NPCA's Marine Protection Programs: Corals and Coral Reefs

Corals and the reefs they create provide feeding grounds, nurseries, and habitat for a third of all marine life. Coral reefs are an invaluable component of the entire marine ecosystem and protect shorelines from erosion by dissipating the force of storms’ destructive wave action. Coral reefs support many local economies in the Sun Coast Region that are dependent on tourism and fisheries.

Corals are animals that build a skeleton using calcium from seawater. The animal itself is made up of smaller polyps that are connected together with tissue. Coral reefs form as generation after generation of coral polyps live, build and die, creating vast strongholds for many other plants and animals. Corals that build reefs have zooxanthellae, an algae that lives in the tissue of the coral and provides nutrients to the coral. Some corals also have nematocysts, external cells that are used to catch food. Corals are very sensitive to the conditions in which they live, including light, water movement, temperature, water clarity, salinity, and depth, among other factors. These conditions need to be in balance for corals to thrive.

The Florida Reef Tract is the world’s third largest reef and wraps from the north of Biscayne National Park on Florida’s eastern shore all the way to Dry Tortugas National Park off the state’s southwestern tip.

Extensive coral reef ecosystems can be found in 13 national parks. Six of these are in the Sun Coast Region:

Salt River Bay National Historical Park and Ecological Preserve

  • 10 types of coral reef and hard bottom habitats
  • 41 species of coral, 86 species of sponges, and 200 species of fish
  • A scientific coral reef monitoring program is being conducted to study coral bleaching and disease.

Buck Island Reef National Monument

  • This barrier reef is composed primarily of threatened elkhorn/staghorn coral. For more information on elkhorn coral and threats to it, see this Park Science article.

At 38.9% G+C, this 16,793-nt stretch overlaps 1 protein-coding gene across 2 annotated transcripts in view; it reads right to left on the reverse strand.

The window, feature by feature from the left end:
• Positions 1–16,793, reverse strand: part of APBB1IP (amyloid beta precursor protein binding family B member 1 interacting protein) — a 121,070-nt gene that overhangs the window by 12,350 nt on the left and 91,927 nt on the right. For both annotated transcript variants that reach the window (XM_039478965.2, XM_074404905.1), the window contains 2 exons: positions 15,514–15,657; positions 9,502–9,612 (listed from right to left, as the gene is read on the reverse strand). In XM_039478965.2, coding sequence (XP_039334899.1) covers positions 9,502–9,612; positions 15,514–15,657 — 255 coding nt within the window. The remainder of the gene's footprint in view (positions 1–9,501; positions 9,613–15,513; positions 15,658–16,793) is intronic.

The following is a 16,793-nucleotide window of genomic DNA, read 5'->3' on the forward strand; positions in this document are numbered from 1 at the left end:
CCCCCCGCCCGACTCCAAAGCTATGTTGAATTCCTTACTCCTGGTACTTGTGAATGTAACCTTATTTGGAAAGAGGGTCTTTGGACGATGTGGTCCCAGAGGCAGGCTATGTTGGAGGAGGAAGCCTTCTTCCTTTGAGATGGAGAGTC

Biscayne National Park

  • Contains about 4,000 patch reefs
  • About 50 species of coral, 325 species of fish and invertebrates

Dry Tortugas National Park

  • 29 species of stony coral with numerous sponges and gorgonians (hot link to vocab)
  • 280 species of fish

Virgin Islands National Park and Virgin Islands Coral Reef National Monument

  • Contains numerous fringing reefs that surround the island
  • 50 species of coral and 302 species of fish, numerous soft corals and sponges

Threats

Coral reefs around the globe are being threatened by climate change, deteriorating water quality, and disease. Human activities such as coral collection, boat groundings, improper anchorage, and careless diving and snorkeling are also taking a toll. Our oceans absorb mass amounts of carbon dioxide, making them great “carbon sinks.” However, they are absorbing so much carbon dioxide that their pH is decreasing and ocean waters are becoming more acidic. This acidification threatens to deprive corals of their ability to create and maintain their calcium carbonate skeletons, as acid dissolves calcium carbonate.

Another major concern for corals is water quality and disease. Pollution, ranging from large-scale agricultural runoff causing algae blooms, to seemingly harmless sunscreen worn by snorkelers, inhibits coral’s ability to absorb sunlight, contributing to the declining health of our corals.

Marine Work

To help counter the growing threat to coral reefs, scientists worldwide have stepped up efforts to monitor and repair the damage.  In the Sun Coast Region, some of the programs and guidelines created in the parks are helping shape research in the scientific community, including:

  • Biscayne National Park’s Coral Nursery and Rejuvenation Program, a program that grows and transplants healthy corals.
  • Virgin Islands National Park created a coral reef monitoring manual that is internationally recognized for information on methods and techniques.
  • Florida Keys National Marine Sanctuary, created in 1990 to protect the 2,800 square nautical miles around North America’s only living barrier reef.
  • Biscayne National Park is in the process of updating its General Management Plan and is considering the establishment of a no-take marine reserve to provide much-needed protection for the park’s spectacular but severely threatened coral reef ecosystems.
  • The Research Natural Area (RNA) of Dry Tortugas National Park, established in 2007, is a 46-square-mile no-take ecological preserve that provides a sanctuary for species impacted by loss of habitat and overfishing. The Tortugas Ecological Reserve of the Florida Keys National Marine Sanctuary is located adjacent to the RNA and together, these marine reserves contribute to a region-wide effort to strengthen marine protection. They will help ensure the protection of both marine and terrestrial ecosystems and provide outstanding public education and scientific research opportunities.

Learn More

[MAP] The Florida Reef Tract includes Biscayne National Park, the Florida Keys National Marine Sanctuary and Dry Tortugas National Park:


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